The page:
Norwegian hunter shoots endangered bison

  • 2007-01-31
  • By Arturas Racas
VILNIUS - It's not every day one spots a bison - the biggest land mammal in Europe - in Lithuanian forests, as there are only some 45 of them strolling around. Yet on Jan. 28, a Norwegian hunter shot one under the impression that it was another animal. The shot not only killed the animal, which is a close relative of bison indigenous to North America, but also emptied the hunter's wallet.

"Henning Karl Evensen was fined with 5,550 litas (1,607 euros) for damages to the environment and had to pay another 1,000 litas for violating hunting regulations," Kazys Mikalauskas, head of Kedainiai's regional environmental protection agency, told The Baltic Times.
"The fine would have been much bigger if the bison, which was female, had been a mother to young. But apparently there was not yet a family," Mikalauskas said.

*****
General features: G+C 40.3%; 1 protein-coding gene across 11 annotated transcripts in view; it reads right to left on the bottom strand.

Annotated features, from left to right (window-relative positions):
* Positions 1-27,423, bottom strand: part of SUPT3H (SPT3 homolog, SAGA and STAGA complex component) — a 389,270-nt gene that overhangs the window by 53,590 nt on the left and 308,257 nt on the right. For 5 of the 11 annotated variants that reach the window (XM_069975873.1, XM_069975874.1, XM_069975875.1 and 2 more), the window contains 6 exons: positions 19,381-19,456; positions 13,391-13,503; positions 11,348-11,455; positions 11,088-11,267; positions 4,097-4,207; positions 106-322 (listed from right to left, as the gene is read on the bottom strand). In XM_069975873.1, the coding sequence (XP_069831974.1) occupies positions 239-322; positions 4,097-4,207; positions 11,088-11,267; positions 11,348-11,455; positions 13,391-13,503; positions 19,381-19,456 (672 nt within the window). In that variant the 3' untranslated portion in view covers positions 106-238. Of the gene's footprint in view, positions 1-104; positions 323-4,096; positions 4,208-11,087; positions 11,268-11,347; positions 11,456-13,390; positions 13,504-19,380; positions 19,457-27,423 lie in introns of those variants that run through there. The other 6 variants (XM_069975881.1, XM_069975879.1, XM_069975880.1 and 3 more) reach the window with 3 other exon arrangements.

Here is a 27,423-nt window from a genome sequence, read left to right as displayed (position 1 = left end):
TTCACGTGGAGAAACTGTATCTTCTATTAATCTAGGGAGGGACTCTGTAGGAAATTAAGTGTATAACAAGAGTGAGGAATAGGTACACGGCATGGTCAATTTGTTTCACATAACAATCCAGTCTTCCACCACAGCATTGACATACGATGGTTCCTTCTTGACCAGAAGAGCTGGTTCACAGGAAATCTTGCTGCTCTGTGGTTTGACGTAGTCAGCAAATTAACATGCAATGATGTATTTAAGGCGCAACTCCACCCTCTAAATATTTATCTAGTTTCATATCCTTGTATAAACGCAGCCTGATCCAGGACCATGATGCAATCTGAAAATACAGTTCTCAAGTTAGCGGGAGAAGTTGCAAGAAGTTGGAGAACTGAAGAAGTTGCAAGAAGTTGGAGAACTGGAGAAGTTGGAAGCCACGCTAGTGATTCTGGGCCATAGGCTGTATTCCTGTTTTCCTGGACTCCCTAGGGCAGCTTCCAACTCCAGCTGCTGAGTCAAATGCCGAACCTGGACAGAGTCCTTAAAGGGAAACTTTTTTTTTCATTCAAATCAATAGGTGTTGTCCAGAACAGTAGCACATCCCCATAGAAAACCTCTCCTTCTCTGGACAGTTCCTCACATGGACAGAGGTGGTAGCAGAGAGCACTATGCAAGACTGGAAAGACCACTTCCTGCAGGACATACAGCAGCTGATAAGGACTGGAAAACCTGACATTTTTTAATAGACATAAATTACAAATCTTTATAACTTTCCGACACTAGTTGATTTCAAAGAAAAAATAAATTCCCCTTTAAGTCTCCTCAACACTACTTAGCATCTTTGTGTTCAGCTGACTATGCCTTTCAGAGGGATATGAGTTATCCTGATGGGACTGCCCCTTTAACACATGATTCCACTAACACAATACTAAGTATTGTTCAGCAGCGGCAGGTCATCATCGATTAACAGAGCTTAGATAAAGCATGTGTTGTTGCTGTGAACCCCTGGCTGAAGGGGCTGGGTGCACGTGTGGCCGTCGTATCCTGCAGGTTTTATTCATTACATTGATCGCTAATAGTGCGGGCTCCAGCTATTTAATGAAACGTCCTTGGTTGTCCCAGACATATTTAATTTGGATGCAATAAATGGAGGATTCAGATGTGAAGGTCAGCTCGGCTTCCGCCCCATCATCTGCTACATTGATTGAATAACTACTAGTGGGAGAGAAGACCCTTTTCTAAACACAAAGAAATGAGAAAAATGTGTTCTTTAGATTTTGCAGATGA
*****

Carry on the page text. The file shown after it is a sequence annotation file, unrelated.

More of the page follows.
Evenson shot the bison during a commercial hunt in a forest near Kedainiai, central Lithuania. Environmentalists say there are some 20 - 25 bison, which are listed in the Lithuanian Red Book of endangered species, in the area.
Mikalauskas believes that the fatal shot was an accident.
"The hunter saw the bison when it was belly-deep in water and thought it was a boar. We found no evidence not to believe him," he said.

According to Mikalauskas, this is the first time anyone has shot a bison during his two decades at the environmental protection agency. "Our only solace may be that he was not a Lithuanian hunter," he said.
He stressed that bison are non-aggressive animals and pose no danger.
"When workers came to remove the dead animal, a male bison was following them the entire way. He looked so sad… like a human," Mikalauskas said with a trembling voice.

Bison were a common sight in Eastern European forests at the beginning of the 20th Century, but the destruction of World War I and poaching have driven them into near extinction.
The species were reintroduced in several countries after WWII and today some 3,500 live in Europe. Bison were first brought Lithuania in 1969 from neighboring Belarus.